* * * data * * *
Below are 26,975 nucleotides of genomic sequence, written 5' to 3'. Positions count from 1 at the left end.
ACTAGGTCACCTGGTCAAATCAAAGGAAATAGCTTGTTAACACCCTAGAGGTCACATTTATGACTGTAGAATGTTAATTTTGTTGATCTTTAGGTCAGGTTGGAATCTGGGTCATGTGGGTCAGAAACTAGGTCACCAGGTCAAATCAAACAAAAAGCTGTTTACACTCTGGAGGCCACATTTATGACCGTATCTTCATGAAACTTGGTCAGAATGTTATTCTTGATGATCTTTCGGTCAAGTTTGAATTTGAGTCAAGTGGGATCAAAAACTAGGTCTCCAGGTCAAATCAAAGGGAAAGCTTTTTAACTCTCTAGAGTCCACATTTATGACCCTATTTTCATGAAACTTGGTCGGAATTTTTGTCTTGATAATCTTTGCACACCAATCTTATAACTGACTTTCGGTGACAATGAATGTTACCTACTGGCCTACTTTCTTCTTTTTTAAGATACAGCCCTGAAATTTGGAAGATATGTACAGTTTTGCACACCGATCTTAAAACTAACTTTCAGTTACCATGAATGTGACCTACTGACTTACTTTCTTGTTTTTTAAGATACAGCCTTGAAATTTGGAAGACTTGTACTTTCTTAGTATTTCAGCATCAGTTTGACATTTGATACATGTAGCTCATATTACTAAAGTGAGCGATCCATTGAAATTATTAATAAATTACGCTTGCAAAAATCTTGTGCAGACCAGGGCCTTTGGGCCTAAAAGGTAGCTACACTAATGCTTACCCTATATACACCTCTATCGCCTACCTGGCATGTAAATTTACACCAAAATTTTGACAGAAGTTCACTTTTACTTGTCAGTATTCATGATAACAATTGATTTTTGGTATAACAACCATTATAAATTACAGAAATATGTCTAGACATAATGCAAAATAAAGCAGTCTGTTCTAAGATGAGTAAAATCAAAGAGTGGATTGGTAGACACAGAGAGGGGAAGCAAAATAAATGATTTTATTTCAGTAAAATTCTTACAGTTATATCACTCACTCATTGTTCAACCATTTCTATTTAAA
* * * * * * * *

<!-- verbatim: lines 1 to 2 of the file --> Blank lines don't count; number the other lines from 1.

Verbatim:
Below are 26,975 nucleotides of genomic sequence, written 5' to 3'. Positions count from 1 at the left end.
ACTAGGTCACCTGGTCAAATCAAAGGAAATAGCTTGTTAACACCCTAGAGGTCACATTTATGACTGTAGAATGTTAATTTTGTTGATCTTTAGGTCAGGTTGGAATCTGGGTCATGTGGGTCAGAAACTAGGTCACCAGGTCAAATCAAACAAAAAGCTGTTTACACTCTGGAGGCCACATTTATGACCGTATCTTCATGAAACTTGGTCAGAATGTTATTCTTGATGATCTTTCGGTCAAGTTTGAATTTGAGTCAAGTGGGATCAAAAACTAGGTCTCCAGGTCAAATCAAAGGGAAAGCTTTTTAACTCTCTAGAGTCCACATTTATGACCCTATTTTCATGAAACTTGGTCGGAATTTTTGTCTTGATAATCTTTGCACACCAATCTTATAACTGACTTTCGGTGACAATGAATGTTACCTACTGGCCTACTTTCTTCTTTTTTAAGATACAGCCCTGAAATTTGGAAGATATGTACAGTTTTGCACACCGATCTTAAAACTAACTTTCAGTTACCATGAATGTGACCTACTGACTTACTTTCTTGTTTTTTAAGATACAGCCTTGAAATTTGGAAGACTTGTACTTTCTTAGTATTTCAGCATCAGTTTGACATTTGATACATGTAGCTCATATTACTAAAGTGAGCGATCCATTGAAATTATTAATAAATTACGCTTGCAAAAATCTTGTGCAGACCAGGGCCTTTGGGCCTAAAAGGTAGCTACACTAATGCTTACCCTATATACACCTCTATCGCCTACCTGGCATGTAAATTTACACCAAAATTTTGACAGAAGTTCACTTTTACTTGTCAGTATTCATGATAACAATTGATTTTTGGTATAACAACCATTATAAATTACAGAAATATGTCTAGACATAATGCAAAATAAAGCAGTCTGTTCTAAGATGAGTAAAATCAAAGAGTGGATTGGTAGACACAGAGAGGGGAAGCAAAATAAATGATTTTATTTCAGTAAAATTCTTACAGTTATATCACTCACTCATTGTTCAACCATTTCTATTTAAA